‘How one man became the whistleblower to the first mass murder of the twenty-first century’ is the official subtitle of Mukesh Kapila’s revelatory and disarmingly personal account of the role he played in exposing the horrors of what has come to be known by many as the ‘Darfur genocide’.  His conviction, which drives his own engagement in Sudan, springs from the words of British philosopher and politician Edmund Burke, ‘All that is necessary for the triumph of evil is that good men do nothing.’ Biographical detail of his childhood in India during the conflict of the Partition and the impact of racial bullying at a private UK College helps the reader to understand the motivation and passion which stirs him to action. His refreshingly honest self-appraisal is very human and moving:

As I contemplated all of this, I was consumed by an unbearable sense of failure. I had failed in my duty. All the rhetoric about acting early and the responsibility to protect had proven empty ….It had happened on my watch.’(Kapila, 2013, 200).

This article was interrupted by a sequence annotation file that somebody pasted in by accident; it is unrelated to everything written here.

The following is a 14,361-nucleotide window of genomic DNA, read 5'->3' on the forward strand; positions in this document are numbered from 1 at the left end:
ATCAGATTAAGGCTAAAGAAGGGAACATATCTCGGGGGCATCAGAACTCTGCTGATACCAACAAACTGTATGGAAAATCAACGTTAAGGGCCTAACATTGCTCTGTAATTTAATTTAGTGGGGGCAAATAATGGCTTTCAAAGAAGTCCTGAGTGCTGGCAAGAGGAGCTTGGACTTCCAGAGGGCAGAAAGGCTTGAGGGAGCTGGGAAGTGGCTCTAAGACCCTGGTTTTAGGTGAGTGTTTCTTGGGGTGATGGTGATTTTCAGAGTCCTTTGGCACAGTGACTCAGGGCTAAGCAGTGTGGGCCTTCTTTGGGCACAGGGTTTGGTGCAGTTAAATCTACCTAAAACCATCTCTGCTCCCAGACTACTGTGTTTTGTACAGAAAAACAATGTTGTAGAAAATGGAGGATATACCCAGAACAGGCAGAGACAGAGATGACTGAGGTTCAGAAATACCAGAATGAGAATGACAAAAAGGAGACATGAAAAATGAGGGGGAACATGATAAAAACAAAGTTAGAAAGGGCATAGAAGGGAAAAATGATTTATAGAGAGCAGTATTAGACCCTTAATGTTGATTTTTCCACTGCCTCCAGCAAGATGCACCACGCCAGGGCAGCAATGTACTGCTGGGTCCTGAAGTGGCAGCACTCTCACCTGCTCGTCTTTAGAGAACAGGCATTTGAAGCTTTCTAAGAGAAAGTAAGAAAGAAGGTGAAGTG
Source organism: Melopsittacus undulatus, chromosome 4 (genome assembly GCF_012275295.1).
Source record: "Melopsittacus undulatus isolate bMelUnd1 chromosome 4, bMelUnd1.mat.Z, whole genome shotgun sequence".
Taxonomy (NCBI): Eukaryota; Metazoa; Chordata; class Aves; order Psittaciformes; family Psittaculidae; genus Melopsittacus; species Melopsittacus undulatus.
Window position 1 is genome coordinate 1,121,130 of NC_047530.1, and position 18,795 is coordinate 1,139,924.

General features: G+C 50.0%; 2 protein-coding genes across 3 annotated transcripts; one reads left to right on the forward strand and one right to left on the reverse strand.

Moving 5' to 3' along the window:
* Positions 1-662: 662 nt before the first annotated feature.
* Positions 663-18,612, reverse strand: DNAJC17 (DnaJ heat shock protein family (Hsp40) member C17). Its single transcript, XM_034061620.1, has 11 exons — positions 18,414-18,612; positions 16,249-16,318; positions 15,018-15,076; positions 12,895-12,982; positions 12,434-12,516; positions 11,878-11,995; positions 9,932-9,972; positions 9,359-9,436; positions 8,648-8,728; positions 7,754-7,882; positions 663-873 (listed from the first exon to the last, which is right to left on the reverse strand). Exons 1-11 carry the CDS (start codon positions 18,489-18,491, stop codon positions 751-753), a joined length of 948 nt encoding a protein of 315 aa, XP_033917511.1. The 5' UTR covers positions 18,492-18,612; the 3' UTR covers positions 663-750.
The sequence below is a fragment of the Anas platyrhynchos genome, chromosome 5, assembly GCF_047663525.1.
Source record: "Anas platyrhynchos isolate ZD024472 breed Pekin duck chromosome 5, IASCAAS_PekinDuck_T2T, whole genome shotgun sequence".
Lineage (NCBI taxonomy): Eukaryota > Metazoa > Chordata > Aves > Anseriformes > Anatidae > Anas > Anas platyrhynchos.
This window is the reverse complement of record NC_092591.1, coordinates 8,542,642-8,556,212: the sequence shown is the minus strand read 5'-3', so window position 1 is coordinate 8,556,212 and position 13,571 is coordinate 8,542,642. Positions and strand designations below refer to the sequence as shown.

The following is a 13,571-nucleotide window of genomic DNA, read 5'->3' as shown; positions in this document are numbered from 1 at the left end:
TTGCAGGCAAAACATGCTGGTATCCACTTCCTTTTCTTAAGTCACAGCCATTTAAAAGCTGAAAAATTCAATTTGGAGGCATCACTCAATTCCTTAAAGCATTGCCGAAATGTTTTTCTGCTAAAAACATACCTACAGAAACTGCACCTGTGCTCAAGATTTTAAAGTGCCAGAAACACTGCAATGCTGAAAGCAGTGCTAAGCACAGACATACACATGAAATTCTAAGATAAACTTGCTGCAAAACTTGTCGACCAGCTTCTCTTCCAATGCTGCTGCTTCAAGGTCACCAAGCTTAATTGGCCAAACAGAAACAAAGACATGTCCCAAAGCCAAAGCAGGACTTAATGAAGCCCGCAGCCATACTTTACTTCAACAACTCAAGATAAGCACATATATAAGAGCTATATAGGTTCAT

Against this reflective and personal backdrop, the book unfolds, drilled through with detailed accounts of the horrors which were being perpetrated against Darfurian villagers and a catalogue of his attempts to strategically outmanoeuvre intransigent blocks to humanitarian assistance and intervention.  His mounting frustration is palpable; the restrictions of his official remit and the reluctance of the UN to call for Security Council action further compound the challenges and disappointments he faced on the ground in a protracted and complex gridlock of political and ethnic violence.

Convinced as he was, that government- backed violence in Darfur was ethnically targeted, it comes as a surprise to learn that the UN’s own Commission of Inquiry at the end of 2004 concluded that the Government of Sudan had not pursued a policy of genocide. It did, however, conclude that both crimes against humanity and war crimes had been committed which were just as serious as genocide. It was not to be until 2010 that the International Security Council would issue a second warrant for arrest against Sudan’s President Omar al-Bashir for criminal responsibility on three counts of genocide committed against the people of Darfur (ICC, 2010).